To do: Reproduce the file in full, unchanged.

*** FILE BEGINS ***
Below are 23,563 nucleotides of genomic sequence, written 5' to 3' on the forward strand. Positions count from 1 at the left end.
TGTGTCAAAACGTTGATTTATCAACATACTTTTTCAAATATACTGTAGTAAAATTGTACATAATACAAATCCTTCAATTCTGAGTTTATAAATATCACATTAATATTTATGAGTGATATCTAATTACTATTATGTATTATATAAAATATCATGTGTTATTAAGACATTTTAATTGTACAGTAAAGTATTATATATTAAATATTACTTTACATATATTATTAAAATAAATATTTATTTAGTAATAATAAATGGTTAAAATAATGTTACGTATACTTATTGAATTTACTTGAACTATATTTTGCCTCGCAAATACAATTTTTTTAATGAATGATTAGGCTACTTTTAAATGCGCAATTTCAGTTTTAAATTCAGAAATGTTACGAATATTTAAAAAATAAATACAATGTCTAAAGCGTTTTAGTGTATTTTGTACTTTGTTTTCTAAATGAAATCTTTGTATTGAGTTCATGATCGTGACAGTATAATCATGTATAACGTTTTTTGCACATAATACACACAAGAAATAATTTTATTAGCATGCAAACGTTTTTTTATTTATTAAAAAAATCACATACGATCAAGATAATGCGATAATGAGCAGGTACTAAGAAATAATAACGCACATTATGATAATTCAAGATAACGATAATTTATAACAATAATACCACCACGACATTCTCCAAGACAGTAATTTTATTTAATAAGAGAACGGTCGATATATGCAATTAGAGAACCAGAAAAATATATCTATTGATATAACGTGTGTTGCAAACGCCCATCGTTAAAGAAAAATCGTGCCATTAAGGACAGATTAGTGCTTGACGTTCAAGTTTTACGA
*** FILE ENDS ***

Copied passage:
Below are 23,563 nucleotides of genomic sequence, written 5' to 3' on the forward strand. Positions count from 1 at the left end.
TGTGTCAAAACGTTGATTTATCAACATACTTTTTCAAATATACTGTAGTAAAATTGTACATAATACAAATCCTTCAATTCTGAGTTTATAAATATCACATTAATATTTATGAGTGATATCTAATTACTATTATGTATTATATAAAATATCATGTGTTATTAAGACATTTTAATTGTACAGTAAAGTATTATATATTAAATATTACTTTACATATATTATTAAAATAAATATTTATTTAGTAATAATAAATGGTTAAAATAATGTTACGTATACTTATTGAATTTACTTGAACTATATTTTGCCTCGCAAATACAATTTTTTTAATGAATGATTAGGCTACTTTTAAATGCGCAATTTCAGTTTTAAATTCAGAAATGTTACGAATATTTAAAAAATAAATACAATGTCTAAAGCGTTTTAGTGTATTTTGTACTTTGTTTTCTAAATGAAATCTTTGTATTGAGTTCATGATCGTGACAGTATAATCATGTATAACGTTTTTTGCACATAATACACACAAGAAATAATTTTATTAGCATGCAAACGTTTTTTTATTTATTAAAAAAATCACATACGATCAAGATAATGCGATAATGAGCAGGTACTAAGAAATAATAACGCACATTATGATAATTCAAGATAACGATAATTTATAACAATAATACCACCACGACATTCTCCAAGACAGTAATTTTATTTAATAAGAGAACGGTCGATATATGCAATTAGAGAACCAGAAAAATATATCTATTGATATAACGTGTGTTGCAAACGCCCATCGTTAAAGAAAAATCGTGCCATTAAGGACAGATTAGTGCTTGACGTTCAAGTTTTACGA